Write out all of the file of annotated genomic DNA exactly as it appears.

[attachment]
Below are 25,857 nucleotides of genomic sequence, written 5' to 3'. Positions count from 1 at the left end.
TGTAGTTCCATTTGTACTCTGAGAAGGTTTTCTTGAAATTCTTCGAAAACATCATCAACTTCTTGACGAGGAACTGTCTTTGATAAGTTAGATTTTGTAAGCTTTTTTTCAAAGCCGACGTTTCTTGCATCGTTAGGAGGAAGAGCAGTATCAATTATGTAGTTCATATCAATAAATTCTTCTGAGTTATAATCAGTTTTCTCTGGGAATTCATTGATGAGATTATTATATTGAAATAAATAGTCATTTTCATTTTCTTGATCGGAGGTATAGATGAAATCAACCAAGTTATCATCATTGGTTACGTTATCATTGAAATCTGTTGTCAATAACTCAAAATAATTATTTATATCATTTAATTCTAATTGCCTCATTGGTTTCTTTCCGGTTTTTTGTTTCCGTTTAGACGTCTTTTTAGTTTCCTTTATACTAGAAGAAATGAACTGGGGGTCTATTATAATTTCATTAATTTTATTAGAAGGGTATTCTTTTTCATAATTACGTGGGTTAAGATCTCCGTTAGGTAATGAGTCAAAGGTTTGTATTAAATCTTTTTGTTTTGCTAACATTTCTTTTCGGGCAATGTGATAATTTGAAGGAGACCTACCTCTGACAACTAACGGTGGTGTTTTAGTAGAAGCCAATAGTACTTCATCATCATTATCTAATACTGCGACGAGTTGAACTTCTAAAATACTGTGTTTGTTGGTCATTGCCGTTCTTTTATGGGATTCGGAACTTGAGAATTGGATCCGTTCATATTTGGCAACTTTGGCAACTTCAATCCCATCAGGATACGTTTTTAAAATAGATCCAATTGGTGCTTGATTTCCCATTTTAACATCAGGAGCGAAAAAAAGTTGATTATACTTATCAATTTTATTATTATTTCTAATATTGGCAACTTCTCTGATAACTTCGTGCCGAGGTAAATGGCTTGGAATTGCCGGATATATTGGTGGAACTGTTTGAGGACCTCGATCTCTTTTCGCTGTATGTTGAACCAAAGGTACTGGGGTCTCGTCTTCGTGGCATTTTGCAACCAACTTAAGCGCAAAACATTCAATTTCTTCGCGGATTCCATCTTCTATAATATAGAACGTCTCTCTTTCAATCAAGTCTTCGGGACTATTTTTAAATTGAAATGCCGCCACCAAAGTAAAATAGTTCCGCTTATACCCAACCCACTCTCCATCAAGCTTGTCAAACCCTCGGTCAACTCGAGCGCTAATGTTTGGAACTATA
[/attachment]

Below are 25,857 nucleotides of genomic sequence, written 5' to 3'. Positions count from 1 at the left end.
TGTAGTTCCATTTGTACTCTGAGAAGGTTTTCTTGAAATTCTTCGAAAACATCATCAACTTCTTGACGAGGAACTGTCTTTGATAAGTTAGATTTTGTAAGCTTTTTTTCAAAGCCGACGTTTCTTGCATCGTTAGGAGGAAGAGCAGTATCAATTATGTAGTTCATATCAATAAATTCTTCTGAGTTATAATCAGTTTTCTCTGGGAATTCATTGATGAGATTATTATATTGAAATAAATAGTCATTTTCATTTTCTTGATCGGAGGTATAGATGAAATCAACCAAGTTATCATCATTGGTTACGTTATCATTGAAATCTGTTGTCAATAACTCAAAATAATTATTTATATCATTTAATTCTAATTGCCTCATTGGTTTCTTTCCGGTTTTTTGTTTCCGTTTAGACGTCTTTTTAGTTTCCTTTATACTAGAAGAAATGAACTGGGGGTCTATTATAATTTCATTAATTTTATTAGAAGGGTATTCTTTTTCATAATTACGTGGGTTAAGATCTCCGTTAGGTAATGAGTCAAAGGTTTGTATTAAATCTTTTTGTTTTGCTAACATTTCTTTTCGGGCAATGTGATAATTTGAAGGAGACCTACCTCTGACAACTAACGGTGGTGTTTTAGTAGAAGCCAATAGTACTTCATCATCATTATCTAATACTGCGACGAGTTGAACTTCTAAAATACTGTGTTTGTTGGTCATTGCCGTTCTTTTATGGGATTCGGAACTTGAGAATTGGATCCGTTCATATTTGGCAACTTTGGCAACTTCAATCCCATCAGGATACGTTTTTAAAATAGATCCAATTGGTGCTTGATTTCCCATTTTAACATCAGGAGCGAAAAAAAGTTGATTATACTTATCAATTTTATTATTATTTCTAATATTGGCAACTTCTCTGATAACTTCGTGCCGAGGTAAATGGCTTGGAATTGCCGGATATATTGGTGGAACTGTTTGAGGACCTCGATCTCTTTTCGCTGTATGTTGAACCAAAGGTACTGGGGTCTCGTCTTCGTGGCATTTTGCAACCAACTTAAGCGCAAAACATTCAATTTCTTCGCGGATTCCATCTTCTATAATATAGAACGTCTCTCTTTCAATCAAGTCTTCGGGACTATTTTTAAATTGAAATGCCGCCACCAAAGTAAAATAGTTCCGCTTATACCCAACCCACTCTCCATCAAGCTTGTCAAACCCTCGGTCAACTCGAGCGCTAATGTTTGGAACTATA